The news today had two completely different stories. One was focused on the future, and one on the past. When you look at them together though, they paint a very interesting picture.
AT&T brings true 5G to a stadium
AT&T announced recently that they’ve implemented true 5G, using “millimeter-wave” frequencies, in the appropriately-named AT&T Stadium in Arlington, Texas. That’s where the Dallas Cowboys play, by the way. It’s also not far from AT&T’s downtown Dallas headquarters.
Millimeter-wave 5G means cellular service in very high frequencies. Of all the cell carriers, AT&T is the only one with millimeter-wave experience, because it’s used in satellite dishes. In fact, until recently, AT&T was the only nationwide licensee of millimeter-wave reception equipment in the so-called Ka band. It’s obvious why they are able to take the lead here.
It’s not there are a lot of phones that will work with millimeter-wave 5G, not yet. In fact I don’t think there are any consumer phones. But being so close to AT&T HQ, you can bet there are plenty of prototypes. Putting 5G into a real world scenario that’s likely to attract engineers with prototype phones is going to help push the technology forward.
Verizon can’t let go of 3G
Throughout the 2000s, AT&T used one technology and Verizon used another. AT&T’s GSM technology was based on European standards and works best in dense areas where you can have lots of small cell towers. Verizon’s CDMA technology was based on Asian standards and works best in larger open spaces with bigger towers. Most of us spent our days back then as to which was the better technology.
The decision was made by the marketplace and by the engineering community. LTE, the voice and data standard used by pretty much everyone now, is based off the GSM standard. For several years, Verizon has operated its old CDMA network for voice and 3G data, while using a new LTE network for better-sounding voice and high-speed data.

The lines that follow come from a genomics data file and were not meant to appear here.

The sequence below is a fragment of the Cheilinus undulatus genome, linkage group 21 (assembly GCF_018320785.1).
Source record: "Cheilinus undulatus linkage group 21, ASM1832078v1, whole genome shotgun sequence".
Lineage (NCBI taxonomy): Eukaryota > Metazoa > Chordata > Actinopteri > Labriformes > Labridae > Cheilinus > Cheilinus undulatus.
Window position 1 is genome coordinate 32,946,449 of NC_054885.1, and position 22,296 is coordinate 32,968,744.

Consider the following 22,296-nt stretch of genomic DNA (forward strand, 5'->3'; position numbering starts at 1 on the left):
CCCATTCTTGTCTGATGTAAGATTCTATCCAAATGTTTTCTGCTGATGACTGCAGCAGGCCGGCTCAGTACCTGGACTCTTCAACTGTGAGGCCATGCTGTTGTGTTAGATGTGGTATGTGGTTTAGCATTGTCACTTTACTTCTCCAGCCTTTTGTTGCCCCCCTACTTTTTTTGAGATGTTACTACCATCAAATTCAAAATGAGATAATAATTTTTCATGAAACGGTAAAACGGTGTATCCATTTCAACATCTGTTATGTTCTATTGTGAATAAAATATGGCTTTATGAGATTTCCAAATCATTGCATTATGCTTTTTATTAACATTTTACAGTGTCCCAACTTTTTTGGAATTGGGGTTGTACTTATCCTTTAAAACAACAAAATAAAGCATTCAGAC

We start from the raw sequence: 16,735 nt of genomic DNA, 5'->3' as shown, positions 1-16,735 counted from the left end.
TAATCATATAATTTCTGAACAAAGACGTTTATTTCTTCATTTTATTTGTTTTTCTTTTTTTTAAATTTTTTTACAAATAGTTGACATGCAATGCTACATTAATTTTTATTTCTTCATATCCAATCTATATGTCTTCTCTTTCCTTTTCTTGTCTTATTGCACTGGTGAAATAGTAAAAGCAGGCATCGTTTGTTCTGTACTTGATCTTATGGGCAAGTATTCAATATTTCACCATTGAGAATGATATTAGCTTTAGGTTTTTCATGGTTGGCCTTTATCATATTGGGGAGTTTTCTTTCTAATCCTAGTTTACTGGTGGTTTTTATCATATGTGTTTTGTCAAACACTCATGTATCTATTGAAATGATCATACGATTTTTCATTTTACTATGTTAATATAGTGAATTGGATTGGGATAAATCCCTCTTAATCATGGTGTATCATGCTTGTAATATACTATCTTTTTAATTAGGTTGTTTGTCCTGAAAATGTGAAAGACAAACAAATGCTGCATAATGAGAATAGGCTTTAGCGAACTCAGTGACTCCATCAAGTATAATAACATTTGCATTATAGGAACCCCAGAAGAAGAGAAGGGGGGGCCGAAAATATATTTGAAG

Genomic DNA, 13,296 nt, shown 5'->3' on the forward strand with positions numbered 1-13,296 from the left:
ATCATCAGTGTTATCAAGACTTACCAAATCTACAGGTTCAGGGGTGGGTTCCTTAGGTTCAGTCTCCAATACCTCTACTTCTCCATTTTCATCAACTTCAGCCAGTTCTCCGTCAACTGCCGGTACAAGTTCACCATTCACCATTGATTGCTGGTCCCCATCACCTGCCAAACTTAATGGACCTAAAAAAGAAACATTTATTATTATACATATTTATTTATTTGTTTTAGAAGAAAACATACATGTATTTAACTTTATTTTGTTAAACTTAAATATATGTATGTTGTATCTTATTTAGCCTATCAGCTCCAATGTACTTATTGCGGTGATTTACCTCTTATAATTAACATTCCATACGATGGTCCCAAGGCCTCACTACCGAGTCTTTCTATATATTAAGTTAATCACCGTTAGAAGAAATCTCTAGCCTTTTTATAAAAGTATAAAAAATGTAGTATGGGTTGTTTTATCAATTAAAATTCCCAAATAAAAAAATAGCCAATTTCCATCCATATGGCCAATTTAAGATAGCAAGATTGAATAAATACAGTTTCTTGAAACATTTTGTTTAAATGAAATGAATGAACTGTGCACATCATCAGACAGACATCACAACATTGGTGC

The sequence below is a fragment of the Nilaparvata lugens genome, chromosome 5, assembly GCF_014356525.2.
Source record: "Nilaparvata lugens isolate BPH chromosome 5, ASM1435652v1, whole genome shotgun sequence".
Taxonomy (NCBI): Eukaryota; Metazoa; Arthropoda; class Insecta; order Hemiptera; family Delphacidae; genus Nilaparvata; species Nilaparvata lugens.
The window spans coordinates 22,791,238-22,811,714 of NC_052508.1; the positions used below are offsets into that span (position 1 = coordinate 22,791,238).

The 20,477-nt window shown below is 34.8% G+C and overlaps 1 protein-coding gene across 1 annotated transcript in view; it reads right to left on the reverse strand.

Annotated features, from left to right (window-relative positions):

Recently, Verizon backed off a promise to turn off its old 3G network by the end of 2019. They’re not selling 3G phones, and they say the 3G network will only be for select enterprise customers who can’t move to LTE as quickly as they want. Still, this has to be a disappointment for the company which was hoping to realize some cost savings by turning off their old network.
The company now says it plans to be completely off 3G by the end of 2020, which might be a more realistic goal.
What this all means
AT&T chose the right technology 20 years ago and it’s blossoming. While they admittedly had some networking problems in major cities at one point — ironic since GSM is really better in major cities — they have taken off since and now boast a network that’s stronger than ever. Their contract with the US Government to build the FirstNet network means they’ll be able to close those few remaining coverage holes, and they will be able to support more phones than ever since their technology from ten years ago will remain compatible for probably another decade.
Verizon, on the other hand, finds itself where Sprint was all too often. Sprint has chosen a lot of technologies that the market didn’t embrace, including the chirpy Nextel phone and their oddball Clearwire implementation. They’ve had to work through these issues by making a lot of hardware obsolete, but they’ve struggled. Now it seems to be Verizon’s turn to struggle. Of course they are a worthy competitor, so I wish them all the best.